7. But neither yet are we left in this matter merely under the authority of God’s command, with an expectation of our compliance with it from our own ability and power: God, moreover, hath promised to sanctify us, or to work this holiness in us, the consideration whereof will give us yet a nearer prospect into its nature. He that requires it of us knows that we have it not of ourselves. When we were in our best condition by nature, in the state of original holiness, vested with the image of God, we preserved it not; and is it likely that now, in the state of lapsed and depraved nature, it is in our own power to restore ourselves, to re-introduce the image of God into our souls, and that in a far more eminent manner than it was at first created by God? What needed all that contrivance of infinite wisdom and grace for the reparation of our nature by Jesus Christ, if holiness, wherein it doth consist, be in our own power, and educed out of the natural faculties of our souls? There can no more fond imagination befall the minds of men than that defiled nature is able to cleanse itself, or depraved nature to rectify itself, or that we, who have lost that image of God which he created in us and with us, should create it again in ourselves by our own endeavours. Wherefore, when God commandeth and requireth us to be holy, he commands us to be that which by nature and of ourselves we are not; and not only so, but that which we have not of ourselves a power to attain unto. Whatever, therefore, is absolutely in our own power is not of that holiness which God requireth of us; for what we can do ourselves, there is neither necessity nor reason why God should promise to work in us by his grace. And to say that what God so promiseth to work, he will not work or effect indeed, but only persuade 383and prevail with us to do it, is, through the pride of unbelief, to defy the truth and grace of God, and with the spoils of them to adorn our own righteousness and power. Now, God hath multiplied his promises to this purpose, so that we shall need to call over only some of them in way of instance: Jer. xxxi. 33, “I will put my law in their inward parts, and write it in their hearts; and will be their God, and they shall be my people.” Chap. xxxii. 39, 40, “I will give them one heart, and one way, that they may fear me for ever; and I will put my fear in their hearts, that they shall not depart from me.” Ezek. xxxvi. 26, 27, “A new heart will I give you, and a new spirit will I put within you: and I will take away the stony heart out of your flesh, and I will give you an heart of flesh. And I will put my Spirit within you, and cause you to walk in my statutes, and ye shall keep my judgments, and do them.” Verse 25, “I will sprinkle clean water upon you, and ye shall be clean; from all your filthiness will I cleanse you.” Verse 29, “I will also save you from all your uncleannesses.” The whole of our sanctification and holiness is comprised in these promises. To be cleansed from the defilements of sin, whatever they be, to have a heart inclined, disposed, enabled, to fear the Lord always, and to walk in all his ways and statutes accordingly, with an internal habitual conformity of the whole soul unto the law of God, is to be sanctified or to be holy. And all this God promiseth directly to work in us and to accomplish himself. In the faith of these promises, and for the fulfilling of them, the apostle prayeth for the Thessalonians, as we observed at our entrance, that “the God of peace himself would sanctify them throughout,” whereby “their whole spirits, souls, and bodies, might be preserved blameless to the coming of Jesus Christ.” And hence is evident what we before observed, that what is absolutely in our own power is not of the nature of, nor doth necessarily belong unto, holiness, whatever it be. The best of the intellectual or moral habits of our minds, which are but the natural improvement and exercise of our faculties, neither are nor can be our holiness; nor do the best of our moral duties, as merely and only so, belong thereunto. By these moral habits and duties we understand the powers, faculties, or abilities of our souls, exercised with respect and in obedience unto the commands of God, as excited, persuaded, and guided by outward motives, rules, arguments, and considerations. Plainly, all the power we have of ourselves to obey the law of God, and all that we do in the pursuit and exercise of that power, upon any reasons, motives, or considerations whatever, — which may all be resolved into fear of punishment and hope of reward, with some present satisfaction of mind, on the account of ease in conscience within or outward reputation, whether in abstinence from sin or the performance of duties, — are intended hereby, and are not that holiness which 384we inquire after. And the reason is plain, even because those things are not wrought in us by the power of the especial grace of God, in the pursuit of the especial promise of the covenant, as all true holiness is. If any shall say that they are so wrought in us, they do expressly change the nature of them: for thereby those powers would be no more natural, but supernatural; and those duties would be no more merely moral, but evangelical and spiritual; — which is to grant all we contend for. Wherefore, that which men call “moral virtue” is so far from being the whole of internal grace or holiness, that if it be no more than so, it belongs not at all unto it, as not being effected in us by the especial grace of God, according to the tenor and promise of the covenant.
And we may here divert a little, to consider what ought to be the frame of our minds in the pursuit of holiness with respect unto these things, — namely, what regard we ought to have unto the command on the one hand, and to the promise on the other, — to our own duty, and to the grace of God. Some would separate these things, as inconsistent. A command they suppose leaves no room for a promise, at least not such a promise as wherein God should take on himself to work in us what the command requires of us; and a promise they think takes off all the influencing authority of the command. “If holiness be our duty, there is no room for grace in this matter; and if it be an effect of grace, there is no place for duty.” But all these arguings are a fruit of the wisdom of the flesh before mentioned, and we have before disproved them. The “wisdom that is from above” teacheth us other things. It is true, our works and grace are opposed in the matter of justification, as utterly inconsistent; if it be of works it is not of grace, and if it be of grace it is not of works, as our apostle argues, Rom. xi. 6. [But] our duty and God’s grace are nowhere opposed in the matter of sanctification, yea, the one doth absolutely suppose the other. Neither can we perform our duty herein without the grace of God; nor doth God give us this grace unto any other end but that we may rightly perform our duty. He that shall deny either that God commands us to be holy in a way of duty, or promiseth to work holiness in us in a way of grace, may with as much modesty reject the whole Bible. Both these, therefore, we are to have a due regard unto, if we intend to be holy. And, (1.) Our regard unto the command consisteth in three things, — [1.] That we get our consciences always affected with the authority of it, as it is the command of God. This must afterward be enlarged on. Where this is not, there is no holiness. Our holiness is our obedience; and the formal nature of obedience ariseth from its respect unto the authority of the command. [2.] That we see and understand the reasonableness, the equity, the 385advantage of the command. Our service is a reasonable service; the ways of God are equal, and in the keeping of his commands there is great reward. If we judge not thus, if we rest not herein, and are thence filled with indignation against everything within us or without us that opposeth it or riseth up against it, whatever we do in compliance with it in a way of duty, we are not holy. [3.] That hereon we love and delight in it, because it is holy, just, and good; because the things it requires are upright, equal, easy, and pleasant to the new nature, without any regard to the false ends before discovered. And, (2.) We have a due regard unto the promise to the same end, [1.] When, we walk in a constant sense of our own inability to comply with the command in any one instance from any power in ourselves; for we have no sufficiency of ourselves, our sufficiency is of God. As for him who is otherwise minded, his heart is lifted up. [2.] When we adore that grace which hath provided help and relief for us. Seeing without the grace promised we could never have attained unto the least part or degree of holiness, and seeing we could never deserve the least dram of that grace, how ought we to adore and continually praise that infinite bounty which hath freely provided us of this supply! [3.] When we act faith in prayer and expectation on the promise for supplies of grace enabling us unto holy obedience. And, [4.] When we have especial regard thereunto with respect unto especial temptations and particular duties. When on all such occasions we satisfy not ourselves with a respect unto the promise in general, but exercise faith in particular on it for aid and assistance, then do we regard it in a due manner.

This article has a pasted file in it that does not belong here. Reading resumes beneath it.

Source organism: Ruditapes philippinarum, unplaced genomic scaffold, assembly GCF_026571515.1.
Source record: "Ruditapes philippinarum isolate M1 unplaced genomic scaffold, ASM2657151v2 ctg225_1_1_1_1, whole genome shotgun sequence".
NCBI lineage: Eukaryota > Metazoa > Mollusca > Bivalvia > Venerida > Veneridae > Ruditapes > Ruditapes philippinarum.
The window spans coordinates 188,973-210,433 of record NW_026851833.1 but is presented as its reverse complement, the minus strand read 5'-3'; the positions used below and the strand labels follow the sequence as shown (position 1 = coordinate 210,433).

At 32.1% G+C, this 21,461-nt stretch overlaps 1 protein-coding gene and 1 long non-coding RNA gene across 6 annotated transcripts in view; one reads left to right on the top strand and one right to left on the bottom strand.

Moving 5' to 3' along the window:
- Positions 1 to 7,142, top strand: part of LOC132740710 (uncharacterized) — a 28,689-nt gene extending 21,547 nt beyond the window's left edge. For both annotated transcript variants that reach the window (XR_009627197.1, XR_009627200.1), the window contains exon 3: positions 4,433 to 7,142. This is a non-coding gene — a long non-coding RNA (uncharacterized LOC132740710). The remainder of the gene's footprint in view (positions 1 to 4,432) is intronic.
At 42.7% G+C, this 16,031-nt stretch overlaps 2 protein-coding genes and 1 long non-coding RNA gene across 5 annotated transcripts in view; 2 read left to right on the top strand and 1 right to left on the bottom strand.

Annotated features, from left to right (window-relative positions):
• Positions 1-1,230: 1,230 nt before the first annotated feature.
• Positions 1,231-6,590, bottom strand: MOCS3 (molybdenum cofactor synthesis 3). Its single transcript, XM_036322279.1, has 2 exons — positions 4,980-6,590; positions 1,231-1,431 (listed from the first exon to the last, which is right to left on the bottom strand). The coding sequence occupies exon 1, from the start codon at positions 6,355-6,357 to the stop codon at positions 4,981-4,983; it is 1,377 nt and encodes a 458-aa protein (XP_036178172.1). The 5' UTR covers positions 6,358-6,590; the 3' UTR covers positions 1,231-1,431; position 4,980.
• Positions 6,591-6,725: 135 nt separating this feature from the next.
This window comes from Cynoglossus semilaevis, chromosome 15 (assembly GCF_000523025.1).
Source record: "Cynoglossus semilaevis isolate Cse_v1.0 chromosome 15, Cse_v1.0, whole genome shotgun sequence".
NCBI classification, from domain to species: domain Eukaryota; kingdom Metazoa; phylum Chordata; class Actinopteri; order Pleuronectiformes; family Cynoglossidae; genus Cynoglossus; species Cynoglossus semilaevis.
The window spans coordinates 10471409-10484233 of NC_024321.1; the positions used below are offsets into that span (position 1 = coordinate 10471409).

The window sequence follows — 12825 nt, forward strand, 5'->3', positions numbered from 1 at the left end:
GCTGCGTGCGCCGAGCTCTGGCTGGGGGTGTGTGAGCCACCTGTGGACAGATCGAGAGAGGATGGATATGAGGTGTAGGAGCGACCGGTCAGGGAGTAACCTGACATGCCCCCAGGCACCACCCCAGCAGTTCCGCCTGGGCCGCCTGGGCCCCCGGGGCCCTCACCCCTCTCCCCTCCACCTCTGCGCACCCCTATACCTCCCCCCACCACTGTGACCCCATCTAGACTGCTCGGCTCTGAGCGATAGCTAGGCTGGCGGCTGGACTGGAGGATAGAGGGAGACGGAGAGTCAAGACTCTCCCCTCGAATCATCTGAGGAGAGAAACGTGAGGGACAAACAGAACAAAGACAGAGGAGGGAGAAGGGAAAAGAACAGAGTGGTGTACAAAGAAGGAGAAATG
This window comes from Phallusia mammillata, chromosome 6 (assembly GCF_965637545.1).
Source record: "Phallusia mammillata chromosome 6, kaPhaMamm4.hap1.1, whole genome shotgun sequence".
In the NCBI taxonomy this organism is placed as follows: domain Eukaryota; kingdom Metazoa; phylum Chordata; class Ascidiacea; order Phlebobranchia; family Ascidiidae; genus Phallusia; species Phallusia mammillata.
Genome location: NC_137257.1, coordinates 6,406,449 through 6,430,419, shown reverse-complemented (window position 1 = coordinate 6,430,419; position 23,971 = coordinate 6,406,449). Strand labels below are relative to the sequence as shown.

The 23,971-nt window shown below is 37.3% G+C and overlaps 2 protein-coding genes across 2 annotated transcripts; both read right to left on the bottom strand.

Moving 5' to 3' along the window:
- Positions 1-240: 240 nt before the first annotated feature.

8. To come yet nearer unto our principal design, I say it is the Holy Ghost who is the immediate peculiar sanctifier of all believers, and the author of all holiness in them. I suppose I need not insist upon the confirmation of this assertion in general. I have proved before that he is the immediate dispenser of all divine grace, or the immediate operator of all divine gracious effects in us, whereof this is the chief. Besides, it is such an avowed and owned principle among all that are called Christians, — namely, that the Holy Ghost is the sanctifier of all God’s elect, — that as it is not questioned, so it need not in general be farther proved. Those who are less experienced in these things may consult Ps. li. 10–12; Ezek. xi. 19, xxxvi. 25–27; Rom. viii. 9–14; 1 Cor. vi. 11; 1 Pet. i. 2; Isa. iv. 4, xliv. 3, 4; Tit. iii. 4, 5. But it is the nature and manner of his work herein, with the effect produced thereby, that we are to inquire into; for as this belongs unto our general design of declaring the nature, power, and efficacy of all the gracious divine operations of the Holy Spirit, so it will give us an acquaintance in particular with that work and the fruits of it, wherein we are so highly concerned.